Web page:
As transparency initiatives continue to grow, tax authorities must ensure they streamline their frameworks with global standards. Preparing for the OECD’s peer review process is key. 

The automatic exchange of information (AEOI) is the collective name for global tax transparency initiatives aimed at addressing offshore tax evasion. These measures ultimately seek to strengthen compliance and tax revenue collection. 

The Global Forum – a multilateral body leading the implementation of these requirements - monitors AEOI standards. The Forum guides countries through the peer review process, which assesses and rates how effectively countries have implemented the AEOI standard, providing recommendations for improvement. 

This process can be lengthy and complex. Here we look at five essential steps to help tax authorities improve their OECD peer review ratings: 

1. Robust AEOI compliance framework  

Tax authorities should ensure their compliance framework is well-documented, using an approach that is appropriately tailored for the jurisdiction's size, financial institution profile, and overall regulatory context. 

This includes having a phased plan with clear steps, such as a detailed compliance calendar, that allows the jurisdiction to follow realistic timeframes and meet OECD expectations. The authority should also engage in a mixture of compliance activities – such as self-certification and on-site reviews. 

A comprehensive AEOI compliance framework provides the necessary foundation to prepare for AEOI reviews and demonstrated effective implementation of CRS and FATCA obligations. 

2. Technology-driven processes 

Countries should leverage technology solutions to reduce manual effort, improve the accuracy of data, and increase the tax administrations’ responsiveness to requests. Consequently, this will reduce the cost of compliance for authorities. 

Automation provides immediate insights into missed reporting, the profile of reporting, and the quality of submitted data. This develops better data with minimal errors and can be analysed in several different ways. 

Having a strong technological foundation allows for increased responsiveness, meaning that jurisdictions can quickly identify and respond to the OECD and partner jurisdictions.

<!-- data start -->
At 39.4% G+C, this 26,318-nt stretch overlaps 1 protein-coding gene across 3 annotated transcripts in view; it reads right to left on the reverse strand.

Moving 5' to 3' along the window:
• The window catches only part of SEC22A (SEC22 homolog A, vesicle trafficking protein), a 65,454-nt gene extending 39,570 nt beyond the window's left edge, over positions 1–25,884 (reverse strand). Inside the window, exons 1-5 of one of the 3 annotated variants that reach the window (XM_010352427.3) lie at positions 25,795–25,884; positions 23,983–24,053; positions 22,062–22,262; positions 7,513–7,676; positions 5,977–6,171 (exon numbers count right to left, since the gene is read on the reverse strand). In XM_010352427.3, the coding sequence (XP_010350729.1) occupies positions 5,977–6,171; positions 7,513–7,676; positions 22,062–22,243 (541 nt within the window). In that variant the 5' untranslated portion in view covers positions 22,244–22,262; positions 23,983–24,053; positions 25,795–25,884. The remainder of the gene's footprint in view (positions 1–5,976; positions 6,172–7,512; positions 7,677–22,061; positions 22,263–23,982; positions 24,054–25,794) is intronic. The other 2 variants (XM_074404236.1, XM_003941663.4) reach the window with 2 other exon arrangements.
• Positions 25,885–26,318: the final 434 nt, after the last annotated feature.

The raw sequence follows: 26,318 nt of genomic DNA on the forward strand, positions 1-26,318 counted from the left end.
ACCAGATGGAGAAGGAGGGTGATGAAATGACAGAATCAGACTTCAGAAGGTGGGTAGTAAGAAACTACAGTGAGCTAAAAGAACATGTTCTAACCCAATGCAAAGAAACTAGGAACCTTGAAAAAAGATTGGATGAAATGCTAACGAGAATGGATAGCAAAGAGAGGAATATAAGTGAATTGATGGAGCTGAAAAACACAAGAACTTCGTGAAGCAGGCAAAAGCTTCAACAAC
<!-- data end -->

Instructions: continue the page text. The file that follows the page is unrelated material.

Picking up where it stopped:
3. Collaborative approach 

Tax authorities should also remember that the peer review process is ultimately collaborative. This requires working effectively with industry stakeholders, domestic regulatory partners, and partner jurisdictions to facilitate AEOI compliance. 

Having a streamlined communication strategy with reporting entities is mutually beneficial - the better the reporting the more it will help find the most common mistakes so authorities can easily avoid them. This can also raise areas of concern for stakeholders and allow the relevant authority to provide additional guidance. 

Some authorities have also formed steering groups or committees that include each involved organisation, spreading the responsibility and control of AEOI. 

4. Learn and develop 

While complying with these standards may seem a difficult, daunting experience for tax authorities, there are opportunities to learn and develop with every step. 

Authorities can familiarise themselves with how assessments work and how to ensure they meet the requirements, both externally and internally. Through these learnings, administrations can convert challenges into action plans that help to align requirements and targets. 

5. Stay prepared for change 

The OECD peer review process is ongoing and evolving – only becoming more stringent and complex with every iteration. The relevant procedures and statistics should be revisited regularly to ensure they are up to date. Tax authorities will need to make changes when standards are amended to stay compliant. 

Ensuring you have the right expertise and planning for the future are key parts of the peer review process. Administrations should seek to stay aligned with global initiatives to support the push towards transparency. 

In our recent webinar, a panel of industry experts and tax authorities, including the Income Tax Office (HM Government of Gibraltar) shared lessons learned and best practice approaches. One of the key points was that integrating technology solutions into a jurisdiction’s compliance framework can help to reduce effort, identify gaps, and risk areas, and streamline the process so the jurisdiction can be more responsive to evolving requests. If you want to learn more, book a demo with our experts.

 

 

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